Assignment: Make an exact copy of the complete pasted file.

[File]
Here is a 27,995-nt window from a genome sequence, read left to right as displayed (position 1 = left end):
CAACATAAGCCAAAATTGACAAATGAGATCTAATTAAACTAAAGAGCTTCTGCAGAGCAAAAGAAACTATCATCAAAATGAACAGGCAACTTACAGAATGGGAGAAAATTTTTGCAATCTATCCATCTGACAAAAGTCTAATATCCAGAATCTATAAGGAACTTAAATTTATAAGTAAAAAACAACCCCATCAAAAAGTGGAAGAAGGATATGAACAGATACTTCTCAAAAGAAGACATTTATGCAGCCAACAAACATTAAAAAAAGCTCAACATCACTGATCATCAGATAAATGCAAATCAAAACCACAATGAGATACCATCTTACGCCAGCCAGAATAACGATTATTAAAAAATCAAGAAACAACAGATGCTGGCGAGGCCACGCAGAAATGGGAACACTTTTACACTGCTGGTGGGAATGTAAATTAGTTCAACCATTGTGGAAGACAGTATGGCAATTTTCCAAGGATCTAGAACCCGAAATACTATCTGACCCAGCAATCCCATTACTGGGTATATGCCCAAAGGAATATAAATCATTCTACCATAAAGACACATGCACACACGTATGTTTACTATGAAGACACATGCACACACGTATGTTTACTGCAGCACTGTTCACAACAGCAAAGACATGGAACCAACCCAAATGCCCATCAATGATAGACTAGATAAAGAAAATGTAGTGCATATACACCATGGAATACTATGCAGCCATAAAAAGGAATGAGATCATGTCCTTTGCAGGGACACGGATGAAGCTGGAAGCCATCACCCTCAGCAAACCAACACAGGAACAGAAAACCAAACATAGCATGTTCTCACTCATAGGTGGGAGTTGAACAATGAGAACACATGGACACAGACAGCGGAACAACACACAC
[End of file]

Here is a 27,995-nt window from a genome sequence, read left to right as displayed (position 1 = left end):
CAACATAAGCCAAAATTGACAAATGAGATCTAATTAAACTAAAGAGCTTCTGCAGAGCAAAAGAAACTATCATCAAAATGAACAGGCAACTTACAGAATGGGAGAAAATTTTTGCAATCTATCCATCTGACAAAAGTCTAATATCCAGAATCTATAAGGAACTTAAATTTATAAGTAAAAAACAACCCCATCAAAAAGTGGAAGAAGGATATGAACAGATACTTCTCAAAAGAAGACATTTATGCAGCCAACAAACATTAAAAAAAGCTCAACATCACTGATCATCAGATAAATGCAAATCAAAACCACAATGAGATACCATCTTACGCCAGCCAGAATAACGATTATTAAAAAATCAAGAAACAACAGATGCTGGCGAGGCCACGCAGAAATGGGAACACTTTTACACTGCTGGTGGGAATGTAAATTAGTTCAACCATTGTGGAAGACAGTATGGCAATTTTCCAAGGATCTAGAACCCGAAATACTATCTGACCCAGCAATCCCATTACTGGGTATATGCCCAAAGGAATATAAATCATTCTACCATAAAGACACATGCACACACGTATGTTTACTATGAAGACACATGCACACACGTATGTTTACTGCAGCACTGTTCACAACAGCAAAGACATGGAACCAACCCAAATGCCCATCAATGATAGACTAGATAAAGAAAATGTAGTGCATATACACCATGGAATACTATGCAGCCATAAAAAGGAATGAGATCATGTCCTTTGCAGGGACACGGATGAAGCTGGAAGCCATCACCCTCAGCAAACCAACACAGGAACAGAAAACCAAACATAGCATGTTCTCACTCATAGGTGGGAGTTGAACAATGAGAACACATGGACACAGACAGCGGAACAACACACAC